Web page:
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Is there a way to override functions with static scope within an object module?

If I start with something like this, a module with global symbol "foo" is a function that calls local symbol "bar," that calls local symbol "baz"

[scameron@localhost ~]$ cat foo.c
#include <stdio.h>
static void baz(void)
{
    printf("baz\n");
}

static void bar(void)
{
    printf("bar\n");
    baz();
}

void foo(void)
{
    printf("foo\n");
    bar();
}

[scameron@localhost ~]$ gcc -g -c foo.c
[scameron@localhost ~]$ objdump -x foo.o | egrep 'foo|bar|baz'
foo.o:     file format elf32-i386
foo.o
00000000 l    df *ABS*  00000000 foo.c
00000000 l     F .text  00000014 baz
00000014 l     F .text  00000019 bar
0000002d g     F .text  00000019 foo

It has one global, "foo" and two locals "bar" and "baz."

Suppose I want to write some unit tests that exercise bar and baz, I can do:

[scameron@localhost ~]$ cat barbaz
bar
baz
[scameron@localhost ~]$ objcopy --globalize-symbols=barbaz foo.o foo2.o
[scameron@localhost ~]$ objdump -x foo2.o | egrep 'foo|bar|baz'
foo2.o:     file format elf32-i386
foo2.o
00000000 l    df *ABS*  00000000 foo.c
00000000 g     F .text  00000014 baz
00000014 g     F .text  00000019 bar
0000002d g     F .text  00000019 foo
[scameron@localhost ~]$ 

And now bar and baz are global symbols and accessible from outside the module. So far so good.

But what if I want to interpose my own function on top of "baz", and have "bar" call my interposed "baz"?

Is there a way to do that?

--wrap option doesn't seem to do it...

[scameron@localhost ~]$ cat ibaz.c
#include <stdio.h>
extern void foo();
extern void bar();

void __wrap_baz()
{
    printf("wrapped baz\n");
}
int main(int argc, char *argv[])
{
    foo();
    baz();
}

[scameron@localhost ~]$ gcc -o ibaz ibaz.c foo2.o -Xlinker --wrap -Xlinker baz
[scameron@localhost ~]$ ./ibaz
foo
bar
baz
wrapped baz
[scameron@localhost ~]$

The baz called from main() got wrapped, but bar still calls the local baz not the wrapped baz.

Is there a way to make bar call the wrapped baz?

Even if it requires modifying the object code to tinker with the addresses of function calls, if that can be done in an automated way, that might be good enough, but in that case it needs to work on at least i386 and x86_64.

-- steve

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I have not used weak symbols yet, but they sound like weakening baz of your original module will let you replace it with a new one –  x539 Mar 21 '12 at 14:32
    
I imagine that if he tries to do such things, he doesn't have access to source code –  Jérôme Mar 21 '12 at 14:39
    
I do have access to the source code, but I would prefer not to modify the source in the usual way of unit testing. Actually this is for testing a linux kernel module. Upstream, they generally don't like you putting changes in the source just for accommodating things which are not the kernel, and for patch compatibility, I don't want to mess with the source unnecessarily. –  smcameron Mar 21 '12 at 15:06
    
Weaken doesn't work: [scameron@localhost ~]$ objcopy --weaken-symbol=baz foo2.o foo3.o [scameron@localhost ~]$ gcc -o ibaz ibaz.c foo3.o -Xlinker --wrap -Xlinker baz [scameron@localhost ~]$ ./ibaz foo bar baz wrapped baz [scameron@localhost ~]$ (Ugh. Stackoverflow comment formatting sucks.) –  smcameron Mar 21 '12 at 15:08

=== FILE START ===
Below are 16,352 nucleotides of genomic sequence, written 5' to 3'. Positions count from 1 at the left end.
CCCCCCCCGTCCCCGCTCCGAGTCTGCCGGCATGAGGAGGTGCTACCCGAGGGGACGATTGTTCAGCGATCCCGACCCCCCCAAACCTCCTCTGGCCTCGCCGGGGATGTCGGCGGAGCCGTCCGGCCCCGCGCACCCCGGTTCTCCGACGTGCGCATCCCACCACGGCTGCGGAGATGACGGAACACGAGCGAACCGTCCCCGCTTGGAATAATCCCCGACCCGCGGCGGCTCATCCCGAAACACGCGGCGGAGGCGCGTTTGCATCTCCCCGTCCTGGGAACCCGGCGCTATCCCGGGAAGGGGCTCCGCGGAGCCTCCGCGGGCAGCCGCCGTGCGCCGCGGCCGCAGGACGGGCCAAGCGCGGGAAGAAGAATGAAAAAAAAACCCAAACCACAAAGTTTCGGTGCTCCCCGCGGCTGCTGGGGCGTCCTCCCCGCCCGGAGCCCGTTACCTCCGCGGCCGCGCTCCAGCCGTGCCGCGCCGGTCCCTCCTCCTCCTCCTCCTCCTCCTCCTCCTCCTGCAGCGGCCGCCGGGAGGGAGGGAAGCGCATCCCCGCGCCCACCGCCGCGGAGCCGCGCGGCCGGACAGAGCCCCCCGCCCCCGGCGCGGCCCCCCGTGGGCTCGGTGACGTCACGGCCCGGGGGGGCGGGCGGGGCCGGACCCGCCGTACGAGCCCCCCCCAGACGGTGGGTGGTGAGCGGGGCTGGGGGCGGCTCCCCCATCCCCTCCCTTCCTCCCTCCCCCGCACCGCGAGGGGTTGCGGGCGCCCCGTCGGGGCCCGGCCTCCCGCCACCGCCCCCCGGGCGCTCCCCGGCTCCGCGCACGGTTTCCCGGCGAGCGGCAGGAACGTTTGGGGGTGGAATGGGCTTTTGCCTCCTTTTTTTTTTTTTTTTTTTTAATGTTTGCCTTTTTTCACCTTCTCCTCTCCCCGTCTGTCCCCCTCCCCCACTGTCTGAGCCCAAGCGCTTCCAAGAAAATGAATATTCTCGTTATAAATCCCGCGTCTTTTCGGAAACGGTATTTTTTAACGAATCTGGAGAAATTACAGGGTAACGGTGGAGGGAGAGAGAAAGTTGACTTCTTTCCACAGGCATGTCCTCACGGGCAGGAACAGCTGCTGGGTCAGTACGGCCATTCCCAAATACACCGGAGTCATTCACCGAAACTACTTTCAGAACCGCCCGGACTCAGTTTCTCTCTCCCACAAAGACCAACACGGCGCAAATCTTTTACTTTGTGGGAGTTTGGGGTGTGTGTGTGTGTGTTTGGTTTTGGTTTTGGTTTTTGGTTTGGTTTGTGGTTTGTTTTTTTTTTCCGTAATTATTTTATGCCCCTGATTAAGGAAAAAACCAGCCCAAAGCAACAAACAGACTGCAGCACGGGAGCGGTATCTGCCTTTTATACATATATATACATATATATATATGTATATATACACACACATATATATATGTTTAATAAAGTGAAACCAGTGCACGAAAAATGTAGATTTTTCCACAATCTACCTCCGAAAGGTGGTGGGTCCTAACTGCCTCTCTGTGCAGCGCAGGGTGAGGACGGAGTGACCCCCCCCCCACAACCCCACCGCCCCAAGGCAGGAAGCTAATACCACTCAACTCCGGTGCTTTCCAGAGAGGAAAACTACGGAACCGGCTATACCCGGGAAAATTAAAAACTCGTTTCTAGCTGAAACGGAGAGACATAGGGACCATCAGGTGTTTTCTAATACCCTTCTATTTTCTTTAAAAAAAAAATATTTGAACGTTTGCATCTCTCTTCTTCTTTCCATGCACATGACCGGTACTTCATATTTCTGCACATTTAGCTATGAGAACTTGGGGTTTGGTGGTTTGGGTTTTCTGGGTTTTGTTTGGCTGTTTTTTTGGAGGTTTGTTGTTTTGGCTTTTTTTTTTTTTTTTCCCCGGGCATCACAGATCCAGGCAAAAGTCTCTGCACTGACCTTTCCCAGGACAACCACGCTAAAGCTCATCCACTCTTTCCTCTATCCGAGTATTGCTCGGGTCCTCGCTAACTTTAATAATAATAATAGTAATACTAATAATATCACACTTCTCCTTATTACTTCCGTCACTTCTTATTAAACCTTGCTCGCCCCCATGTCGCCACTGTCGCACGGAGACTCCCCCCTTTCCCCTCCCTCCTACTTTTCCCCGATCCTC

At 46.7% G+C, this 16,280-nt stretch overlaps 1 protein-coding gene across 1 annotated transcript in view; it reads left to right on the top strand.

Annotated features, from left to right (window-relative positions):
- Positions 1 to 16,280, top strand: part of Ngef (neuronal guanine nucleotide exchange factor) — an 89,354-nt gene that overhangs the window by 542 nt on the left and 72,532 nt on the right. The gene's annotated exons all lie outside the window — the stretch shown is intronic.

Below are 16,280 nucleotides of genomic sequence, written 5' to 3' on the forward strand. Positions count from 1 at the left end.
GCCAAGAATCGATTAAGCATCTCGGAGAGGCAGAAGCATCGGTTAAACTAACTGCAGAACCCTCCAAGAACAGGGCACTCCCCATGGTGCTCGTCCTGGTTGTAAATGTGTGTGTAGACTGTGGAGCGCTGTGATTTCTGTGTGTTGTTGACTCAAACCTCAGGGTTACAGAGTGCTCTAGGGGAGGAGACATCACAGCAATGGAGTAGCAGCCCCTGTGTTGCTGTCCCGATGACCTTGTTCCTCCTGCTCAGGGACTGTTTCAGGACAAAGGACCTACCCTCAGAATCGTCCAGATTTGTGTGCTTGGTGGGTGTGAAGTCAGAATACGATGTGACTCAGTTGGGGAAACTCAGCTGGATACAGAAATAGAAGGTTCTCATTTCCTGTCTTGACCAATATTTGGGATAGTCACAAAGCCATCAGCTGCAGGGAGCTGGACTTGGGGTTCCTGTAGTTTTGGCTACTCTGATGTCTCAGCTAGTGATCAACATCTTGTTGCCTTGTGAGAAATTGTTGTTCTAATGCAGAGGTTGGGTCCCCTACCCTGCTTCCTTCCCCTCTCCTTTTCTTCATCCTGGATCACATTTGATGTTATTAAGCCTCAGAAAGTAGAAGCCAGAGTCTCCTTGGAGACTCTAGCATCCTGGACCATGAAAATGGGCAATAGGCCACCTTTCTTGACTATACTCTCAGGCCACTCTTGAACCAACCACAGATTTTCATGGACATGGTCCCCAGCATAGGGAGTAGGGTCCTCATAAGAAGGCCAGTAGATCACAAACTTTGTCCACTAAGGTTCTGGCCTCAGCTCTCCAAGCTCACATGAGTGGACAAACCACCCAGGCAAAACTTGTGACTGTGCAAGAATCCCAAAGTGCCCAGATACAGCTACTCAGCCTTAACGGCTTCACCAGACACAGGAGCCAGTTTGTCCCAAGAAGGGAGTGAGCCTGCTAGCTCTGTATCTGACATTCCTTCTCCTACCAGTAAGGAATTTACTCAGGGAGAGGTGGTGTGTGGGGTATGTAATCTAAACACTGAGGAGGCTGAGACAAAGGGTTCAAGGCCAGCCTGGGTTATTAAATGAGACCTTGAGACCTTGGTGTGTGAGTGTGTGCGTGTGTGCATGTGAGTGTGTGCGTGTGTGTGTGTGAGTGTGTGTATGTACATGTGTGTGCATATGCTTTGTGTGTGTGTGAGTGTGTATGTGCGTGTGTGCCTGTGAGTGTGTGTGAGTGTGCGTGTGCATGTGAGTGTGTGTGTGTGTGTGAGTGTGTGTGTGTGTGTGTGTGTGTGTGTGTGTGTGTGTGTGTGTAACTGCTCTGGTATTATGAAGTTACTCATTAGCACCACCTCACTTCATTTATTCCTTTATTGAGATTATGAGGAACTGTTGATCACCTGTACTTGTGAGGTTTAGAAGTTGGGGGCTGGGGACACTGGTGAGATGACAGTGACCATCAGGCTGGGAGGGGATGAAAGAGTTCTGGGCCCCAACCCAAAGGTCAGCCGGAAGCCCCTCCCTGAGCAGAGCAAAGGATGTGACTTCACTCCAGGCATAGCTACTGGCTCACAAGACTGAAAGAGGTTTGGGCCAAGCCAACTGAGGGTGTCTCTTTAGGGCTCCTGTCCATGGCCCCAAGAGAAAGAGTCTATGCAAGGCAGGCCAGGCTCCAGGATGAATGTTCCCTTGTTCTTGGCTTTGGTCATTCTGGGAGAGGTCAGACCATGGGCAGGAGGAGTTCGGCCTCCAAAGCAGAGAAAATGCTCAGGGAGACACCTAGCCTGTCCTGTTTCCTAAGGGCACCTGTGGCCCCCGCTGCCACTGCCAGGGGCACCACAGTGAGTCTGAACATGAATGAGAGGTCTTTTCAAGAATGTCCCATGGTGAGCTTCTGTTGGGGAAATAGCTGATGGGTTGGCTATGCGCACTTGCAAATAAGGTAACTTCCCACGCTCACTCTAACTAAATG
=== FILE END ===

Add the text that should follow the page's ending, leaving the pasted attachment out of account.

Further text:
This looks interesting though:cs.virginia.edu/kim/publicity/pin/docs/45467/Pin/html/… –  smcameron Mar 21 '12 at 15:10

3 Answers 3

Since static is a promise to the C compiler that the function or variable is local to the file, the compiler is free to remove that code if it can get the same result without it.

This might be inlining the function call. It might mean replacing a variable with constants. If the code is inside an if statement that is always false, the function may not even exist in the compiled result.

All of that means that you cannot reliably redirect calls to that function.

If you compile with the new -lto options it is even worse, because the compiler is free to reorder, remove or inline all of the code in the entire project.

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I get around the inlining by compiling with -fno-inline. There are no functions I'm interested in which get deleted entirely by the compiler (else I would have deleted them already myself.) There may be some corner cases that I can't deal with, but that's ok. I'm more interested in the typical case. I am not opposed to mechanically modifying the machine code at the call sites to achieve this end, just need to figure out how to do it. –  smcameron Mar 21 '12 at 17:31

I received an email from Ian Lance Taylor (author of gold, an alternative linker to ld):

Is there a way to override functions with static scope within an object module? (I'm on x86_64 and i386 linux)

No, there isn't. In particular, the compiler may inline calls to static functions, and it may also rewrite the functions to use a different calling convention (GCC does both of these optimizations). So there is no reliable way to override a static function after the code has been compiled.

The inlining can be dealt with, I think, by -fno-inline, but changing the calling conventions is probably too much.

That being said, the DynamoRIO guys claim to be able to do it, but I haven't verified it: https://groups.google.com/forum/?fromgroups#!topic/dynamorio-users/xt8JTXBCZ74

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If you are okay with modifying machine code then you should have no problem modifying source code.

Write scripts to mechanically produce unit test sources from the real sources. Perl does this very well.

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